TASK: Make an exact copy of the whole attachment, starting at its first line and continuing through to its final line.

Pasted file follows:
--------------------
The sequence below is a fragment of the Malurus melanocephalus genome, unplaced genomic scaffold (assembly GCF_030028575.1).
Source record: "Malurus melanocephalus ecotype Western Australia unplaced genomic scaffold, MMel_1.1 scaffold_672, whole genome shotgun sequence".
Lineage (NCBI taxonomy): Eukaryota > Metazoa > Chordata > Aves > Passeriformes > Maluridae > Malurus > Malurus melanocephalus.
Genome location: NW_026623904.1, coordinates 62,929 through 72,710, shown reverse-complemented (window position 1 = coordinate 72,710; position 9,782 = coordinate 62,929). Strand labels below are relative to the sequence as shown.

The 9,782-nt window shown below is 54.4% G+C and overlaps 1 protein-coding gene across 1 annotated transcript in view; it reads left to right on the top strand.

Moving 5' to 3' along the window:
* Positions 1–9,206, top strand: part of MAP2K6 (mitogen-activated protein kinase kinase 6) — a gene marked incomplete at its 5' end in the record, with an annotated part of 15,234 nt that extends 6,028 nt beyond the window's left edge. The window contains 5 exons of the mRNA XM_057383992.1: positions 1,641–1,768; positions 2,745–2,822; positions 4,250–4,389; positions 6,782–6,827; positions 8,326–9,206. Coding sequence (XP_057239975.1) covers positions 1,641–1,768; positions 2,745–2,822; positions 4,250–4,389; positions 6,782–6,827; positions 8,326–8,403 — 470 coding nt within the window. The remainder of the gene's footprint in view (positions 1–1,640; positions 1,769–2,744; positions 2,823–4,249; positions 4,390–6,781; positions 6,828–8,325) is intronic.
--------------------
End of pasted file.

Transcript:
The sequence below is a fragment of the Malurus melanocephalus genome, unplaced genomic scaffold (assembly GCF_030028575.1).
Source record: "Malurus melanocephalus ecotype Western Australia unplaced genomic scaffold, MMel_1.1 scaffold_672, whole genome shotgun sequence".
Lineage (NCBI taxonomy): Eukaryota > Metazoa > Chordata > Aves > Passeriformes > Maluridae > Malurus > Malurus melanocephalus.
Genome location: NW_026623904.1, coordinates 62,929 through 72,710, shown reverse-complemented (window position 1 = coordinate 72,710; position 9,782 = coordinate 62,929). Strand labels below are relative to the sequence as shown.

The 9,782-nt window shown below is 54.4% G+C and overlaps 1 protein-coding gene across 1 annotated transcript in view; it reads left to right on the top strand.

Moving 5' to 3' along the window:
* Positions 1–9,206, top strand: part of MAP2K6 (mitogen-activated protein kinase kinase 6) — a gene marked incomplete at its 5' end in the record, with an annotated part of 15,234 nt that extends 6,028 nt beyond the window's left edge. The window contains 5 exons of the mRNA XM_057383992.1: positions 1,641–1,768; positions 2,745–2,822; positions 4,250–4,389; positions 6,782–6,827; positions 8,326–9,206. Coding sequence (XP_057239975.1) covers positions 1,641–1,768; positions 2,745–2,822; positions 4,250–4,389; positions 6,782–6,827; positions 8,326–8,403 — 470 coding nt within the window. The remainder of the gene's footprint in view (positions 1–1,640; positions 1,769–2,744; positions 2,823–4,249; positions 4,390–6,781; positions 6,828–8,325) is intronic.